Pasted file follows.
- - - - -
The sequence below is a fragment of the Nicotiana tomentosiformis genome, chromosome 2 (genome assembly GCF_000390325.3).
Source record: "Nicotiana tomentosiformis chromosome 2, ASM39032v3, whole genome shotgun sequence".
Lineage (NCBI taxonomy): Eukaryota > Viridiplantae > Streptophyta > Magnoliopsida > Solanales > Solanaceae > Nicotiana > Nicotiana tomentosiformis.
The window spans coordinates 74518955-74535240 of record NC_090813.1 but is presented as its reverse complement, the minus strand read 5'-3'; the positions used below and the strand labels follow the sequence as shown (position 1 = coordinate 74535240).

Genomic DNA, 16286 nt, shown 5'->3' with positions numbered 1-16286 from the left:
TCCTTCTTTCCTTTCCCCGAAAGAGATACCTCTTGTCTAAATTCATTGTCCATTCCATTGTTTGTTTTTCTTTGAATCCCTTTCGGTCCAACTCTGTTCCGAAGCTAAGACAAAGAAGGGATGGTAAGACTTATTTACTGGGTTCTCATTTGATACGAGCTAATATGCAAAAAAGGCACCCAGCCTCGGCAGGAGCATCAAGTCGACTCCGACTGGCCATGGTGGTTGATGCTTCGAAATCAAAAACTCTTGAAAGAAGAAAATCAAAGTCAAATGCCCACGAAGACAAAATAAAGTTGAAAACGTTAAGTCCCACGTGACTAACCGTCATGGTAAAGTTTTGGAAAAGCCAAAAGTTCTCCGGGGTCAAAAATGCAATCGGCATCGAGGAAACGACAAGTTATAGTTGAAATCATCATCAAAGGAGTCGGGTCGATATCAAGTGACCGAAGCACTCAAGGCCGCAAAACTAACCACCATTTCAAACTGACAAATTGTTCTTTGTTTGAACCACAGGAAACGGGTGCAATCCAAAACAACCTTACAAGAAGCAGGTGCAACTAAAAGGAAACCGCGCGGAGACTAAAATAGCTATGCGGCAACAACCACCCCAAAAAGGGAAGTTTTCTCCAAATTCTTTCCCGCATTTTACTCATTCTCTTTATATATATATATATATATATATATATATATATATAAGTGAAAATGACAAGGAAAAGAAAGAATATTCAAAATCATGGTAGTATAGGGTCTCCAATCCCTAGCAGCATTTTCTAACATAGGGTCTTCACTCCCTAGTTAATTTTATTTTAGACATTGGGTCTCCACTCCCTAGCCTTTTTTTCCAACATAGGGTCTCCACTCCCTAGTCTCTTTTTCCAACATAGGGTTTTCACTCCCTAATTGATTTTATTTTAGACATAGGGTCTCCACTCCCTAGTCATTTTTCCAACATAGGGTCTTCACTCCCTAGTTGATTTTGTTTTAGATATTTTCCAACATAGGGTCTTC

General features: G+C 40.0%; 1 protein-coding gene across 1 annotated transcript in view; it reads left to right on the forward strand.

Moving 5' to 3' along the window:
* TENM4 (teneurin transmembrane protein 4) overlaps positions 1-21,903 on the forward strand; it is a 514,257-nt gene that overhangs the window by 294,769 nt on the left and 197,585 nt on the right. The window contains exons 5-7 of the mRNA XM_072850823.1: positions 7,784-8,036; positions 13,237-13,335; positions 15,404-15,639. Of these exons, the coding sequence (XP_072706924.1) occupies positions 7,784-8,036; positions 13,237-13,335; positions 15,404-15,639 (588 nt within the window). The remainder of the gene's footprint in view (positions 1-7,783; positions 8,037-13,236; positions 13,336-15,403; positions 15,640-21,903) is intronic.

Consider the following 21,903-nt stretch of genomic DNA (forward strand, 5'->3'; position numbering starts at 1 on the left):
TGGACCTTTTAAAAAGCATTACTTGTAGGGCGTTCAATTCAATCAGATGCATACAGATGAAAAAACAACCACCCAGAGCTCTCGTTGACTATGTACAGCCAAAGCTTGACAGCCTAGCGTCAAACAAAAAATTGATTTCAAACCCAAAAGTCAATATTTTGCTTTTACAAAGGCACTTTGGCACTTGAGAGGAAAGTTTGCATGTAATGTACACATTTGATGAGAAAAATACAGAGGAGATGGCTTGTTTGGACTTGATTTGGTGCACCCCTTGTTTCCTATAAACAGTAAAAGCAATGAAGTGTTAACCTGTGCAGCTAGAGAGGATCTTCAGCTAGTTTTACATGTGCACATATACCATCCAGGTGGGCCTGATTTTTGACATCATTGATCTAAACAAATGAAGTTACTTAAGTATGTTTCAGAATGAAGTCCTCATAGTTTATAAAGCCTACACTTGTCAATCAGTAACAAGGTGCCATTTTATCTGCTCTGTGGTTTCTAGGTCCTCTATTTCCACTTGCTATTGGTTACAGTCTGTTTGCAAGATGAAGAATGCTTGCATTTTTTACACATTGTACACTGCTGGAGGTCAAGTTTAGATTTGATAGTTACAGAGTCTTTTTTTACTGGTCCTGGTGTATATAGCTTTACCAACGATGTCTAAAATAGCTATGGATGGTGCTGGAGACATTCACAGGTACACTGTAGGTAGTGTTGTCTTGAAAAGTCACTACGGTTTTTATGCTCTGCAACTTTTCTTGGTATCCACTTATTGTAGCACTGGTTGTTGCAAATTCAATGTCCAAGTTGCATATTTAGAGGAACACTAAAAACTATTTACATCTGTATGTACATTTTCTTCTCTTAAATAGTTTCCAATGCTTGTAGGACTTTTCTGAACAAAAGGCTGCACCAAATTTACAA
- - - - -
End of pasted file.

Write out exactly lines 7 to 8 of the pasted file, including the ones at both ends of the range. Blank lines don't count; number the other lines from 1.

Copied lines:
General features: G+C 40.0%; 1 protein-coding gene across 1 annotated transcript in view; it reads left to right on the forward strand.

Moving 5' to 3' along the window: